WARWICK — With the $9,155 it was awarded from the Executive Office of Public Safety and Security’s Office of Grants and Research, the Police Department plans to increase patrols during April’s Distracted Driving Awareness Month and buy new speed enforcement equipment.
“Distracted drivers put everyone at risk, especially pedestrians and bicyclists,” Police Chief David Shoemaker said in a press release announcing the grant. “These funds will increase our traffic enforcement presence.”
In an interview, Shoemaker explained $5,195 of the award has been set aside to buy a hand-held radar unit and a portable pole-mounted radar speed limit sign, which can be moved to different locations in town as needed.
The Police Department applied for the traffic safety grants in the fall. The money has been awarded in connection with five public safety initiatives. Focuses are: impaired driving from Dec. 16, 2020 to Jan. 23, 2021; distracted driving from April 2 to April 18; Click It or Ticket from May 17 to May 31; speed enforcement from June 11 to June 27; and summer impaired driving from Aug. 20 to Sept. 6.
According to the Executive Office of Public Safety and Security, the Warwick Police Department will join other departments across the state, along with the Massachusetts State Police, in the national distracted driving enforcement campaign.
“One of the good things, if you can call it that, about not really having good cell service (in Warwick) is that people aren’t texting a lot, but we do see people referring to their device for GPS,” Shoemaker noted.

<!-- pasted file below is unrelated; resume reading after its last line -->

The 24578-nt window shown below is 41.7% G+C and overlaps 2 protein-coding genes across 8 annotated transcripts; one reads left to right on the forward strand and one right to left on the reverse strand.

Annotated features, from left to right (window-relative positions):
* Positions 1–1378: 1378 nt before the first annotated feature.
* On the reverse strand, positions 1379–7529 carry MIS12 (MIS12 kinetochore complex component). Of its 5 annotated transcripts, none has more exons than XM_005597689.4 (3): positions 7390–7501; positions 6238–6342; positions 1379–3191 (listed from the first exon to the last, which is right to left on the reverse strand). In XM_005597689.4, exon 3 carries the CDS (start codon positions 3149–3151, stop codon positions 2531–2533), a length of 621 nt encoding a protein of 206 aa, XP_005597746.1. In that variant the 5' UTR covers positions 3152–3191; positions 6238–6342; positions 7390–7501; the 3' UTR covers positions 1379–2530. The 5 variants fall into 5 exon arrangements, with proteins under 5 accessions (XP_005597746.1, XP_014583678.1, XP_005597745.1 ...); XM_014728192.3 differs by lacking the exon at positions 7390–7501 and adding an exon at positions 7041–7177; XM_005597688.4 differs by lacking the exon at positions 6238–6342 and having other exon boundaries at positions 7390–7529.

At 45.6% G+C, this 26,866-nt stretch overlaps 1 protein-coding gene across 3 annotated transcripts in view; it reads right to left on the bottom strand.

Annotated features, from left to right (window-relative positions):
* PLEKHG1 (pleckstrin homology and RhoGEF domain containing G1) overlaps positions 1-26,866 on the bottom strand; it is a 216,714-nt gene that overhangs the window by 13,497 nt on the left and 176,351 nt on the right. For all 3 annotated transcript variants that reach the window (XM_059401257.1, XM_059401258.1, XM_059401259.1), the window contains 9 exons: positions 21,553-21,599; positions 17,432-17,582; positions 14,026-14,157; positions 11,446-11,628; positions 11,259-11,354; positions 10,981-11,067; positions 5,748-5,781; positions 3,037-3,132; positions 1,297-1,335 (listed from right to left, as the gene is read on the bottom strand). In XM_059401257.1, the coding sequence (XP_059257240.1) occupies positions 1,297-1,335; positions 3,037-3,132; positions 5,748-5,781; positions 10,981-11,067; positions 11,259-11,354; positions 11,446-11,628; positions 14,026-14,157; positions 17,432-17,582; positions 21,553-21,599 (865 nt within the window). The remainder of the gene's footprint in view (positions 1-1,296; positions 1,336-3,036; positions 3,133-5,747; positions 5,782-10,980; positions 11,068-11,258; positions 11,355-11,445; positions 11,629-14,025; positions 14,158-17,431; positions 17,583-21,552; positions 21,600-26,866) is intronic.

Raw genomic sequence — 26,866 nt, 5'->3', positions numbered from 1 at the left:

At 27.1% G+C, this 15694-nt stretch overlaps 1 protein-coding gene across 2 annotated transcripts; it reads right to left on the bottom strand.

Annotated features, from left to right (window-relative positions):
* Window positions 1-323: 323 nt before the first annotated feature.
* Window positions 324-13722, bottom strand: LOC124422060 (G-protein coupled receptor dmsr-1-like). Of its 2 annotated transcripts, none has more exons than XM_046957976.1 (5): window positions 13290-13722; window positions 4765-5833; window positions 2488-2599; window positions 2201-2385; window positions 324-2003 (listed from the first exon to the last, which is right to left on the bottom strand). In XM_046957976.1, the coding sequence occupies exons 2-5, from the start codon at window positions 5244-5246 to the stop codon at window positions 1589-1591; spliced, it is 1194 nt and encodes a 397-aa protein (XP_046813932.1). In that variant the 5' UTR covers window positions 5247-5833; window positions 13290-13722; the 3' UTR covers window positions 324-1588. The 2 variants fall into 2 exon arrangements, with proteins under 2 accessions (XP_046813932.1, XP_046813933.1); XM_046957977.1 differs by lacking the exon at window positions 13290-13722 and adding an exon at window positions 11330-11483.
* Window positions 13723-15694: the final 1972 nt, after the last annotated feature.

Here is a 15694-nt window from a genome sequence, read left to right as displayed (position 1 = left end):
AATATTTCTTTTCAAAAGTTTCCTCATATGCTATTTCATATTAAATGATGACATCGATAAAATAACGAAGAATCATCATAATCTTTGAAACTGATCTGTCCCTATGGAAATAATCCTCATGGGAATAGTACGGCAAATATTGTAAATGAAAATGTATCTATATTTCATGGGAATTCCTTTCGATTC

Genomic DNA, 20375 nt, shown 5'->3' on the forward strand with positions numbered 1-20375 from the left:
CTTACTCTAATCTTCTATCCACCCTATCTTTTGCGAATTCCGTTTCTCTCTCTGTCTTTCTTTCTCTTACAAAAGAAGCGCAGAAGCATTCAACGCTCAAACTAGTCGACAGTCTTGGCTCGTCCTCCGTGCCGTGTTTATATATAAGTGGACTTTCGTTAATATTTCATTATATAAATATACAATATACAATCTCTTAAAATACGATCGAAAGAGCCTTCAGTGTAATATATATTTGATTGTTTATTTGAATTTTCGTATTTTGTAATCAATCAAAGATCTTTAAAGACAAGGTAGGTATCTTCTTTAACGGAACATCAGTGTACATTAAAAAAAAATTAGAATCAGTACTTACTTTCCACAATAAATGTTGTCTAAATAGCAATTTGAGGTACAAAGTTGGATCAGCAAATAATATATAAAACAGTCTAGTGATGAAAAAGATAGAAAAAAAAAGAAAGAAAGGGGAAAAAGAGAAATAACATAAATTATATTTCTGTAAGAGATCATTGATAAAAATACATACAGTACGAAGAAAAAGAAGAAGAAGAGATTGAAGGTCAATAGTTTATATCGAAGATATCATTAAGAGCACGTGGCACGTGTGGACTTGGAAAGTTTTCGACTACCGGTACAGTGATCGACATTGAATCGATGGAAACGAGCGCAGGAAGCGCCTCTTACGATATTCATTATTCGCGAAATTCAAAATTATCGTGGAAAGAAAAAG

Relying on an improperly mounted phone or GPS can still be distracting and dangerous, especially if a driver is in an unfamiliar area.
“I just stopped someone this morning, and his excuse for speeding in excess of 25 miles per hour was his phone had lost service so his GPS didn’t tell him the speed limit,” Shoemaker said on Friday.
According to the Massachusetts Office of Grants and Research’s Highway Safety Division, vehicles without built-in GPS, Apple Car Play or Android Audio must be equipped with a phone mount on the dash or windshield for GPS navigation to fully comply with the hands-free law. For vehicles equipped with Bluetooth, a phone mount is all drivers need for GPS navigation.
All phone communication can be routed through the Bluetooth connection. Vehicles without Bluetooth or an auxiliary port may install a standalone hands-free device with built-in Bluetooth, speaker and microphone, or a Bluetooth adapter with an FM transmitter to use the vehicle’s speakers for audio. Other options include a single-ear earpiece with Bluetooth to pair with a phone for calls.
To fully comply with the law, using a voice assistant on the phone or through the vehicle’s infotainment system is required. Both Apple’s Siri and Google Assistant must be enabled and used to issue commands to place calls, listen to text messages and respond to text messages.
“Just drive,” Office of Grants and Research’s Highway Safety Division Director Jeff Larason in the press release. “The time you spend behind the wheel is, for most people, the most dangerous thing you’re likely to do today. Adding distractions, like your cellphone, is irresponsible and dangerous.”
The Office of Grants and Research offers these additional tips for drivers not using hands-free technology:
■Before driving, turn your phone off and put it out of reach.
■Set your iPhone to “Do Not Disturb While Driving” mode.
■Let your friends and family know that you’ll be driving and can’t take their calls or texts.
■If you have to make a call or send a text, pull over.
Zack DeLuca can be reached at firstname.lastname@example.org or 413-930-4579.